One of the best meteor showers of the annual calendar occurs this weekend. The Orionids often produce very bright and fast meteors. The name is given because of the direction from which the meteors radiate from, namely the constellation of Orion. The meteor shower is expected to produce around 20 meteors per hour at its peak however this number can fluctuate.
Where do they come from?
The particles that produce these ‘shooting stars’ originate from Halley’s Comet. Categorised as a short period comet, the famous piece of ice and dust has an orbital period of 75-76 years. The comet has left a steady stream of dust and particles around its orbit path in the solar system. October 20-21 is when the Earth passes through this orbit head on each year producing the meteor shower. So effectively when observing the Orionid meteor shower, you are watching little pieces of Halley’s Comet burn up in the sky.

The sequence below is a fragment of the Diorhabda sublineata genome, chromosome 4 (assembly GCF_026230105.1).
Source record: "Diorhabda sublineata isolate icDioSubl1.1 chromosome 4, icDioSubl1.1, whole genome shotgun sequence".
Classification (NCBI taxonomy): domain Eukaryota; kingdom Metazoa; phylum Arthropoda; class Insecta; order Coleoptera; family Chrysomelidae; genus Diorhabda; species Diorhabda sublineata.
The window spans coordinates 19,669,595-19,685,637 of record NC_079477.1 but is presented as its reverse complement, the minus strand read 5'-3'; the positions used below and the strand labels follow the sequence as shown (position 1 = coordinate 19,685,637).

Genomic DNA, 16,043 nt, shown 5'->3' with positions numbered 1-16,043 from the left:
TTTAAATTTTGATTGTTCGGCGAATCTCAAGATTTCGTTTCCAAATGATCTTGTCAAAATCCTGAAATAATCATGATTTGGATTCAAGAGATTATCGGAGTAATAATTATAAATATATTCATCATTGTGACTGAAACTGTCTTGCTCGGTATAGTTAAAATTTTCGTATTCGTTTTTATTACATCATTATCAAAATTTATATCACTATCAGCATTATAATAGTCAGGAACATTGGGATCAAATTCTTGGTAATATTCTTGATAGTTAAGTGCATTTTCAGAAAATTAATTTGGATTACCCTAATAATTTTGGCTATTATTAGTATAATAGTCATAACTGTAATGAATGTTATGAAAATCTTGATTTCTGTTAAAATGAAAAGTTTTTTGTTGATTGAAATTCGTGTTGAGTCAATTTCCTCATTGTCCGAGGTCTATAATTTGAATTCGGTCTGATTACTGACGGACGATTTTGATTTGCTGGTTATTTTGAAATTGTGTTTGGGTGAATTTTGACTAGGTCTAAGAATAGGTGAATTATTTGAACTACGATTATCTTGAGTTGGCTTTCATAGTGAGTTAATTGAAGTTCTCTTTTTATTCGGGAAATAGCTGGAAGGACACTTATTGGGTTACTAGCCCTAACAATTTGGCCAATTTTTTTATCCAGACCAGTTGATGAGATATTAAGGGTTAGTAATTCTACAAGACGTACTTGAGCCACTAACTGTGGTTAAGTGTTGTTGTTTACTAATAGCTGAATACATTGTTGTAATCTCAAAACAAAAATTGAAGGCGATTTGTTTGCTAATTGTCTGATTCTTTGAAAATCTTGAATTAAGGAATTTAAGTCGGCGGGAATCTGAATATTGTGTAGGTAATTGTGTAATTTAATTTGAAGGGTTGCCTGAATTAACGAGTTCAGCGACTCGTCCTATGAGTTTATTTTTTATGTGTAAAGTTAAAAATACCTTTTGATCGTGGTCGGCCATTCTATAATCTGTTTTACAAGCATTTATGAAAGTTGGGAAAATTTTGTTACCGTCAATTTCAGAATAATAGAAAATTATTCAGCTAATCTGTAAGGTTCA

How to view the Orionids
As the meteors radiate from the constellation of Orion, the best time to view them is when the radiant is at its highest point in the sky. The radiant is located near Orion’s sword, slightly north of his left shoulder. The bright orange star Betelgeuse is just below and to the right of this area of the sky. The constellation of Orion doesn’t rise fully until after midnight. The best time to view the Orionid meteor shower is in the early hours of Sunday 22 October (night of Saturday 21st) ideally after 1:30 a.m. With the Moon out of the way this year, some decent hourly rates of meteors should be seen from a dark sky site. Even from towns and cities there are still chances of seeing a few per hour as many of these meteors can be bright.
Even though the shooting stars radiate from the constellation of Orion, it’s best not to look straight at Orion as the meteors only begin here and often streak a long way across the sky. Their brightest point may by high overhead or even over in the Northern or Western sky. The best advice is to find a way to comfortably lie on your back, look up and keep warm. Staying still for long periods of time in the early hours of an October night will rapidly get you shivering without appropriate clothing (and thermos flask). Layer up and make sure you wear a hat.
The illustration above shows where the radiant is in the sky for the Orionids but as said before, this is not the ideal place in the sky to stare at if you want to see plenty of the meteors.